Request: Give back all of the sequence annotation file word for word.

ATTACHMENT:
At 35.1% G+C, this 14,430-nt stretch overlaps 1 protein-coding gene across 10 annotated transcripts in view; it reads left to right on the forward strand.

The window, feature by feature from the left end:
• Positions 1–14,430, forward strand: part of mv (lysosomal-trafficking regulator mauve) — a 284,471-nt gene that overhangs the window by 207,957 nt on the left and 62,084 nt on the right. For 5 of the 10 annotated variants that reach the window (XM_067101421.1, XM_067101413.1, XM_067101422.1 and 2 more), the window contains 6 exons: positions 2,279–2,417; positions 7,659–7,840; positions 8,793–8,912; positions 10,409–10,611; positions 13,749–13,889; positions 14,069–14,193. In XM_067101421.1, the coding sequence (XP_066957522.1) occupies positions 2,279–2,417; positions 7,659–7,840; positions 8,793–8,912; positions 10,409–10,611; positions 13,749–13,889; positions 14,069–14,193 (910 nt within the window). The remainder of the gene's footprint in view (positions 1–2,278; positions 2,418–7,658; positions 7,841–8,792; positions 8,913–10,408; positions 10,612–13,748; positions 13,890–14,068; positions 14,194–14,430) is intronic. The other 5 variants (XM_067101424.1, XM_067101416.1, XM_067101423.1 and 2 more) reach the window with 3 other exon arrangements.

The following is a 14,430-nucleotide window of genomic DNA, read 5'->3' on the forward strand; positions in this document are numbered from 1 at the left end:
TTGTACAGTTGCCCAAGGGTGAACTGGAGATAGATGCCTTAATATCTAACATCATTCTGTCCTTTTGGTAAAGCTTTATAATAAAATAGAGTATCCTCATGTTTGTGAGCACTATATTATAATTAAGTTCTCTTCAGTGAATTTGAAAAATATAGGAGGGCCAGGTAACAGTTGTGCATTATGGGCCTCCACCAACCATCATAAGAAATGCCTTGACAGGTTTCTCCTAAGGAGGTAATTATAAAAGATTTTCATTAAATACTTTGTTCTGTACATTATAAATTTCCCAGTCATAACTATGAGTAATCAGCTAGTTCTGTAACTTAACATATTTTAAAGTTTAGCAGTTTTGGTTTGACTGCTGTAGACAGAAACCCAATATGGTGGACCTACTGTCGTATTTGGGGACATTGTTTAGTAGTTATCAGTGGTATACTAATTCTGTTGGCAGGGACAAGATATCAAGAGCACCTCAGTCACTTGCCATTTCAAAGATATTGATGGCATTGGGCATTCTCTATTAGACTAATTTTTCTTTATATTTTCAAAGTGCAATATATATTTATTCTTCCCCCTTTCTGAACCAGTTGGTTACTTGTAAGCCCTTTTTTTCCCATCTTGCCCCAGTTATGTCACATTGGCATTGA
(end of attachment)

At 35.1% G+C, this 14,430-nt stretch overlaps 1 protein-coding gene across 10 annotated transcripts in view; it reads left to right on the forward strand.

The window, feature by feature from the left end:
• Positions 1–14,430, forward strand: part of mv (lysosomal-trafficking regulator mauve) — a 284,471-nt gene that overhangs the window by 207,957 nt on the left and 62,084 nt on the right. For 5 of the 10 annotated variants that reach the window (XM_067101421.1, XM_067101413.1, XM_067101422.1 and 2 more), the window contains 6 exons: positions 2,279–2,417; positions 7,659–7,840; positions 8,793–8,912; positions 10,409–10,611; positions 13,749–13,889; positions 14,069–14,193. In XM_067101421.1, the coding sequence (XP_066957522.1) occupies positions 2,279–2,417; positions 7,659–7,840; positions 8,793–8,912; positions 10,409–10,611; positions 13,749–13,889; positions 14,069–14,193 (910 nt within the window). The remainder of the gene's footprint in view (positions 1–2,278; positions 2,418–7,658; positions 7,841–8,792; positions 8,913–10,408; positions 10,612–13,748; positions 13,890–14,068; positions 14,194–14,430) is intronic. The other 5 variants (XM_067101424.1, XM_067101416.1, XM_067101423.1 and 2 more) reach the window with 3 other exon arrangements.

The following is a 14,430-nucleotide window of genomic DNA, read 5'->3' on the forward strand; positions in this document are numbered from 1 at the left end:
TTGTACAGTTGCCCAAGGGTGAACTGGAGATAGATGCCTTAATATCTAACATCATTCTGTCCTTTTGGTAAAGCTTTATAATAAAATAGAGTATCCTCATGTTTGTGAGCACTATATTATAATTAAGTTCTCTTCAGTGAATTTGAAAAATATAGGAGGGCCAGGTAACAGTTGTGCATTATGGGCCTCCACCAACCATCATAAGAAATGCCTTGACAGGTTTCTCCTAAGGAGGTAATTATAAAAGATTTTCATTAAATACTTTGTTCTGTACATTATAAATTTCCCAGTCATAACTATGAGTAATCAGCTAGTTCTGTAACTTAACATATTTTAAAGTTTAGCAGTTTTGGTTTGACTGCTGTAGACAGAAACCCAATATGGTGGACCTACTGTCGTATTTGGGGACATTGTTTAGTAGTTATCAGTGGTATACTAATTCTGTTGGCAGGGACAAGATATCAAGAGCACCTCAGTCACTTGCCATTTCAAAGATATTGATGGCATTGGGCATTCTCTATTAGACTAATTTTTCTTTATATTTTCAAAGTGCAATATATATTTATTCTTCCCCCTTTCTGAACCAGTTGGTTACTTGTAAGCCCTTTTTTTCCCATCTTGCCCCAGTTATGTCACATTGGCATTGA